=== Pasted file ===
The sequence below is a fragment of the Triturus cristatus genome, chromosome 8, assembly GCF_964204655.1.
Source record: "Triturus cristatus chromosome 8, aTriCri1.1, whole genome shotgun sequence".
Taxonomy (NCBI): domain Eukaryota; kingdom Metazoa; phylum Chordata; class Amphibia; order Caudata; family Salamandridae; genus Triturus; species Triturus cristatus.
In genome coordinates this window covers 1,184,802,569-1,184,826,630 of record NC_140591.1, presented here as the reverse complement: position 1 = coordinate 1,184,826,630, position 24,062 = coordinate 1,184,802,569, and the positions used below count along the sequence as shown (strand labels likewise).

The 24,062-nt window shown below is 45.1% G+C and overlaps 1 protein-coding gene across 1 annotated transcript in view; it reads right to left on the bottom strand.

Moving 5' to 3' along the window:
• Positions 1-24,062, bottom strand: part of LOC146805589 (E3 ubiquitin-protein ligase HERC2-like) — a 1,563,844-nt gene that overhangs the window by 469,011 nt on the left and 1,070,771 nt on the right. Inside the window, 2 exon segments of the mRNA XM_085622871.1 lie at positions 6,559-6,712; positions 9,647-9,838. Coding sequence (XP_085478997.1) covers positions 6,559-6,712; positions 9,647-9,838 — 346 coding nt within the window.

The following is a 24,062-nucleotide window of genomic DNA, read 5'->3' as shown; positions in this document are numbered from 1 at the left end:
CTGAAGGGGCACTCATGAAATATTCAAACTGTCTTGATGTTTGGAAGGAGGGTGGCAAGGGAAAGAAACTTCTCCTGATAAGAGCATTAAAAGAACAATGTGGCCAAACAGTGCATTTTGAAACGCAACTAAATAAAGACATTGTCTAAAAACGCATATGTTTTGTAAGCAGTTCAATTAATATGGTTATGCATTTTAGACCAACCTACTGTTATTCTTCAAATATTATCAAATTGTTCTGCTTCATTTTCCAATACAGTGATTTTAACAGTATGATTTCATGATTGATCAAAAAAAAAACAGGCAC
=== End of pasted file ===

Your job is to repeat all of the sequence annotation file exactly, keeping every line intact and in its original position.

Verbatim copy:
The sequence below is a fragment of the Triturus cristatus genome, chromosome 8, assembly GCF_964204655.1.
Source record: "Triturus cristatus chromosome 8, aTriCri1.1, whole genome shotgun sequence".
Taxonomy (NCBI): domain Eukaryota; kingdom Metazoa; phylum Chordata; class Amphibia; order Caudata; family Salamandridae; genus Triturus; species Triturus cristatus.
In genome coordinates this window covers 1,184,802,569-1,184,826,630 of record NC_140591.1, presented here as the reverse complement: position 1 = coordinate 1,184,826,630, position 24,062 = coordinate 1,184,802,569, and the positions used below count along the sequence as shown (strand labels likewise).

The 24,062-nt window shown below is 45.1% G+C and overlaps 1 protein-coding gene across 1 annotated transcript in view; it reads right to left on the bottom strand.

Moving 5' to 3' along the window:
• Positions 1-24,062, bottom strand: part of LOC146805589 (E3 ubiquitin-protein ligase HERC2-like) — a 1,563,844-nt gene that overhangs the window by 469,011 nt on the left and 1,070,771 nt on the right. Inside the window, 2 exon segments of the mRNA XM_085622871.1 lie at positions 6,559-6,712; positions 9,647-9,838. Coding sequence (XP_085478997.1) covers positions 6,559-6,712; positions 9,647-9,838 — 346 coding nt within the window.

The following is a 24,062-nucleotide window of genomic DNA, read 5'->3' as shown; positions in this document are numbered from 1 at the left end:
CTGAAGGGGCACTCATGAAATATTCAAACTGTCTTGATGTTTGGAAGGAGGGTGGCAAGGGAAAGAAACTTCTCCTGATAAGAGCATTAAAAGAACAATGTGGCCAAACAGTGCATTTTGAAACGCAACTAAATAAAGACATTGTCTAAAAACGCATATGTTTTGTAAGCAGTTCAATTAATATGGTTATGCATTTTAGACCAACCTACTGTTATTCTTCAAATATTATCAAATTGTTCTGCTTCATTTTCCAATACAGTGATTTTAACAGTATGATTTCATGATTGATCAAAAAAAAAACAGGCAC